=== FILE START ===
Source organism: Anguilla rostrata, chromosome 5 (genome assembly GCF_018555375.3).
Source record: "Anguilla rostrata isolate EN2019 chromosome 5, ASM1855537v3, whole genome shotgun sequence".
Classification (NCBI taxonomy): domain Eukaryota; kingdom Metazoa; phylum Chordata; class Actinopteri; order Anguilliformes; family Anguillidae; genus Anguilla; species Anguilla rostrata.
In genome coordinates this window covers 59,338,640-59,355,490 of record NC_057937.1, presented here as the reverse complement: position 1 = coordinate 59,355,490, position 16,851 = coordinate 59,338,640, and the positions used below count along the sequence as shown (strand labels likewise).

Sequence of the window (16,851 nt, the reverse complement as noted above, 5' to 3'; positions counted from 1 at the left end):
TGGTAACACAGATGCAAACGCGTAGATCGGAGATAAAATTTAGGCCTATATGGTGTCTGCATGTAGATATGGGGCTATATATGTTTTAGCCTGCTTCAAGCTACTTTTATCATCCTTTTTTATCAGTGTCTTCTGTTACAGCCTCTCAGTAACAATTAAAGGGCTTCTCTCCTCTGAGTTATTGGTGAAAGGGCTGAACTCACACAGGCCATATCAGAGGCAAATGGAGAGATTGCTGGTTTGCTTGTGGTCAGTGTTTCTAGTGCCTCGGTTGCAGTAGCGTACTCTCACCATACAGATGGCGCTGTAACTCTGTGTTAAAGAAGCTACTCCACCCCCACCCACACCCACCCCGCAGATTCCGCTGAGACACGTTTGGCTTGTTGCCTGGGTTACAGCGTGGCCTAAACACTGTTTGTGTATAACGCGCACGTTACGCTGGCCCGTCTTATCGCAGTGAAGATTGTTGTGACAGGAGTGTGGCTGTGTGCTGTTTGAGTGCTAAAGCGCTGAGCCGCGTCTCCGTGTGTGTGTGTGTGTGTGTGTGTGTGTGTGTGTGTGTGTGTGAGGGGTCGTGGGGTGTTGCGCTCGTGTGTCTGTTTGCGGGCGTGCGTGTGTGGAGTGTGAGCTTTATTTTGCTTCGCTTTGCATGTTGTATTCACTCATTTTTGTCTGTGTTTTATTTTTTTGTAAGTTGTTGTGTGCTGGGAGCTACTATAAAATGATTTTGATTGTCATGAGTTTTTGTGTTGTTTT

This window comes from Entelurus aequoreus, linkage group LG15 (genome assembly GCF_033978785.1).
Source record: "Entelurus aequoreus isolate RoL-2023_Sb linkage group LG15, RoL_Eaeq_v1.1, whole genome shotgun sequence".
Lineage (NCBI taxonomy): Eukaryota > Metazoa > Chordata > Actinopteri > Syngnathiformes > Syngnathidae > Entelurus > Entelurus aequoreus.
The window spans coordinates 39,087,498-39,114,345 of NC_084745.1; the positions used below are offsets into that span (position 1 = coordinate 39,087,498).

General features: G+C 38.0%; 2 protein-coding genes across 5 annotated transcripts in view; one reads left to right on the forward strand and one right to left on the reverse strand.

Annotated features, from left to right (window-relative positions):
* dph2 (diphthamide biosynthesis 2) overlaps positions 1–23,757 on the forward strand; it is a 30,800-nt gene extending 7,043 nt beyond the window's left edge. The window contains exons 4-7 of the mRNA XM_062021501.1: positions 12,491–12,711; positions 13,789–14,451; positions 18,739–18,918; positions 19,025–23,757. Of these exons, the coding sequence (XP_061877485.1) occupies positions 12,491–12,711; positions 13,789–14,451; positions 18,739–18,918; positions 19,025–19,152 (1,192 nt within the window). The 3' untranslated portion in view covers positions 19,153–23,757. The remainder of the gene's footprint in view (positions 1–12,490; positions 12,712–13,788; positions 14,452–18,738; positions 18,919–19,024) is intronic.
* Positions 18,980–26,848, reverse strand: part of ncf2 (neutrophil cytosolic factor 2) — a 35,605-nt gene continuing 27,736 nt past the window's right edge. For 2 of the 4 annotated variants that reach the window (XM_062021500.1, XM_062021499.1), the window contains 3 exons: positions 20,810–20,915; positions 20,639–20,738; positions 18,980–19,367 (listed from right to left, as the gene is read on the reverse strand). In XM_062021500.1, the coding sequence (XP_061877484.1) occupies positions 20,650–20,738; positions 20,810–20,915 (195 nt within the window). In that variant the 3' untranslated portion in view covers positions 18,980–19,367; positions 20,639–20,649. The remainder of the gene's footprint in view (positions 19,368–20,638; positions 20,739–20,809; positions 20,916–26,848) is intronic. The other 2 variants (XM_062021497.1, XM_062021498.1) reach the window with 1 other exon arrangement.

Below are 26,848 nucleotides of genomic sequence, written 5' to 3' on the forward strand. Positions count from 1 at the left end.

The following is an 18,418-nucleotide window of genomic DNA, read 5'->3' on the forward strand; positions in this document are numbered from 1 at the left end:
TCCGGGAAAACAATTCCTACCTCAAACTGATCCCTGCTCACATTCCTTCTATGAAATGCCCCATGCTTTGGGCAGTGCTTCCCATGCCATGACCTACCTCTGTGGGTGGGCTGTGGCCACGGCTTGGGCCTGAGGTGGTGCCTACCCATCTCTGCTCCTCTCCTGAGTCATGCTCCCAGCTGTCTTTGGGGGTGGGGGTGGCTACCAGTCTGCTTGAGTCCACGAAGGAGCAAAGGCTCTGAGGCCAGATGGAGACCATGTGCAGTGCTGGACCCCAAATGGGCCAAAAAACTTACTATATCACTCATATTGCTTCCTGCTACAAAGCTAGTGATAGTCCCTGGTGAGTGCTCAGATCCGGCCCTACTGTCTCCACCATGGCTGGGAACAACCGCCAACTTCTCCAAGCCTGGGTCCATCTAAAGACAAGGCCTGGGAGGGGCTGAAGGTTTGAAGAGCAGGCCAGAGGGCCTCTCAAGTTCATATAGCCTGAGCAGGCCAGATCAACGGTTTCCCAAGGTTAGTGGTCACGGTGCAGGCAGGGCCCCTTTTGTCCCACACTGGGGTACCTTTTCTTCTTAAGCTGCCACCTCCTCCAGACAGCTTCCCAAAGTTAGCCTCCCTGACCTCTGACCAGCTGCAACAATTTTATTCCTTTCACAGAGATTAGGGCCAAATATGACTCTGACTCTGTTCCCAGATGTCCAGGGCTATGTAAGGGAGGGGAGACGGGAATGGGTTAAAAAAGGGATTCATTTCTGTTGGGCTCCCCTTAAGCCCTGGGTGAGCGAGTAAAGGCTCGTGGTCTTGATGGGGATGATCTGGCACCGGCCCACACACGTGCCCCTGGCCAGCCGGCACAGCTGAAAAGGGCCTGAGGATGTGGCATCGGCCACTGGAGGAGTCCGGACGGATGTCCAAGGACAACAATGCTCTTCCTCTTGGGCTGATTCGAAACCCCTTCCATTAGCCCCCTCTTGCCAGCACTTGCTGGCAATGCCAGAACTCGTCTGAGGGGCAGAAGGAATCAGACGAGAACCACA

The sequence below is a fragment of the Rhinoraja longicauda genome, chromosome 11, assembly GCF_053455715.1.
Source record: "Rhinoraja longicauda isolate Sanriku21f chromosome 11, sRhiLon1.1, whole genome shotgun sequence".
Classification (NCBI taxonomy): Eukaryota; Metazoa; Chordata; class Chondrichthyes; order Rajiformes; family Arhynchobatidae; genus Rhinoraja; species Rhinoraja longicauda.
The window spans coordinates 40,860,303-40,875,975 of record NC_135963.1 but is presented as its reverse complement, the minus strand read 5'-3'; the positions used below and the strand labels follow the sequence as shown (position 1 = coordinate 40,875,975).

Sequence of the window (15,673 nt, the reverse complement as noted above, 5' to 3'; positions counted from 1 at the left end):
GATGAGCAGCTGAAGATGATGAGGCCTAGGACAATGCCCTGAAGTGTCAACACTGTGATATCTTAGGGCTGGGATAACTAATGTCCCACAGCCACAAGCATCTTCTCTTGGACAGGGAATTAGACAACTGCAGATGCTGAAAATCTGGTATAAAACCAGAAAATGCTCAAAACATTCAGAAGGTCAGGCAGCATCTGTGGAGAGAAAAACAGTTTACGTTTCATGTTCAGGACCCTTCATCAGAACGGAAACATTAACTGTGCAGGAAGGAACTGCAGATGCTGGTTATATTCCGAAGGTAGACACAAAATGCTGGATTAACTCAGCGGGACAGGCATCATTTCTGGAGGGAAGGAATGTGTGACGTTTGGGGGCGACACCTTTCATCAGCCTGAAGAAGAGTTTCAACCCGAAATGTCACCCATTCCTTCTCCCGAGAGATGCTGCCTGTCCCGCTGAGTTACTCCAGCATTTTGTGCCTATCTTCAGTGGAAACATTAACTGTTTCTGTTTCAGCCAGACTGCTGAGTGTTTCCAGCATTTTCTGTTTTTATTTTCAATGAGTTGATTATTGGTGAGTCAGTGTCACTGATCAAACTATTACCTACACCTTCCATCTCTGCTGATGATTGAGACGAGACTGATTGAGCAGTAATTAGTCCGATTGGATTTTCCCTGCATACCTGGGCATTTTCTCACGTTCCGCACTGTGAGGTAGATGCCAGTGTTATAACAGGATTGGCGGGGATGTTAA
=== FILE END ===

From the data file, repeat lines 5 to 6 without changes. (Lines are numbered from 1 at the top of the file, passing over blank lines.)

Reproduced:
Sequence of the window (16,851 nt, the reverse complement as noted above, 5' to 3'; positions counted from 1 at the left end):
TGGTAACACAGATGCAAACGCGTAGATCGGAGATAAAATTTAGGCCTATATGGTGTCTGCATGTAGATATGGGGCTATATATGTTTTAGCCTGCTTCAAGCTACTTTTATCATCCTTTTTTATCAGTGTCTTCTGTTACAGCCTCTCAGTAACAATTAAAGGGCTTCTCTCCTCTGAGTTATTGGTGAAAGGGCTGAACTCACACAGGCCATATCAGAGGCAAATGGAGAGATTGCTGGTTTGCTTGTGGTCAGTGTTTCTAGTGCCTCGGTTGCAGTAGCGTACTCTCACCATACAGATGGCGCTGTAACTCTGTGTTAAAGAAGCTACTCCACCCCCACCCACACCCACCCCGCAGATTCCGCTGAGACACGTTTGGCTTGTTGCCTGGGTTACAGCGTGGCCTAAACACTGTTTGTGTATAACGCGCACGTTACGCTGGCCCGTCTTATCGCAGTGAAGATTGTTGTGACAGGAGTGTGGCTGTGTGCTGTTTGAGTGCTAAAGCGCTGAGCCGCGTCTCCGTGTGTGTGTGTGTGTGTGTGTGTGTGTGTGTGTGTGTGTGTGAGGGGTCGTGGGGTGTTGCGCTCGTGTGTCTGTTTGCGGGCGTGCGTGTGTGGAGTGTGAGCTTTATTTTGCTTCGCTTTGCATGTTGTATTCACTCATTTTTGTCTGTGTTTTATTTTTTTGTAAGTTGTTGTGTGCTGGGAGCTACTATAAAATGATTTTGATTGTCATGAGTTTTTGTGTTGTTTT